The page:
Author(s): Kurz X, ScuveeMoreau J, VernooijDassen M, Dresse A
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Abstract OBJECTIVE: To study the impact of cognitive impairment and severity of dementia on the quality of life (QoL) of patients and their caregivers. DESIGN: Descriptive cross-sectional study within the NAtional Dementia Economic Study. SETTING: 231 general practices and 15 specialist clinics in Belgium. SUBJECTS: 605 patients aged > or = 65 years: 106 referent subjects without cognitive impairment (R), 113 subjects with cognitive impairment and no dementia (CIND), 386 subjects with mild (83), mild/moderate (108), moderate (62) or severe (133) dementia (D1 to D4). OUTCOME MEASURES: QoL of patients: COOP/WONCA charts, Katz's Activities of Daily Living (ADL) scale, Lawton's Instrumental Activities of Daily Living (IADL) scale. QoL of caregivers: COOP/WONCA charts, SF-36 questionnaire, short-form Beck Depression Inventory, Sense of Competence questionnaire (SCQ). MAIN RESULTS: QoL of patients: For R, CIND and D1 to D4 patients, dependence for ADL reached 5\%, 6\%, 16\%, 20\%, 48\% and 79\%, respectively, and mean IADL scores were 5.6, 5.0, 3.4, 2.0, 0.6 and 0.1, respectively. QoL of caregivers: The main impact of caregiving was on mental health, with SF-36 MCS scores of 51.3, 47.7 and 45.4 for R, CIND and all D patients and respectively 32.6\%, 31.3\% and 42.5\% depression prevalence. Sense of competence decreased with severity of patient's cognitive impairment. Caregivers of CIND patients always rated intermediate between R and D1 patients. Caregivers of D3 patients were the most affected ones. CONCLUSION: The data suggest that improving the cognitive status of patients and providing assistance to caregivers would be complementary ways of action to support caregiving of patients living at home.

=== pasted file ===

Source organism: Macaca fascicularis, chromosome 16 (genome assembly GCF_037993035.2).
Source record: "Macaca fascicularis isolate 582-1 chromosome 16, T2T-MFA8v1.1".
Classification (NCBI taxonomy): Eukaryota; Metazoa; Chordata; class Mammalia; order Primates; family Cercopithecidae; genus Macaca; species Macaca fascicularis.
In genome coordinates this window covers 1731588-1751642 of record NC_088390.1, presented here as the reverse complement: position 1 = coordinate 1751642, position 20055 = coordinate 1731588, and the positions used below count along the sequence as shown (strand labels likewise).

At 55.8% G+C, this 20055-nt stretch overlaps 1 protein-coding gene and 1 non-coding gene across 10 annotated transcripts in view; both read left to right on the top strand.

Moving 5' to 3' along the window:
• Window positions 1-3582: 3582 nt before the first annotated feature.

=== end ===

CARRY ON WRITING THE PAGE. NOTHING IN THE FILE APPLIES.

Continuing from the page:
This article was published in Acta Neurol Belg
and referenced in Journal of Gerontology & Geriatric Research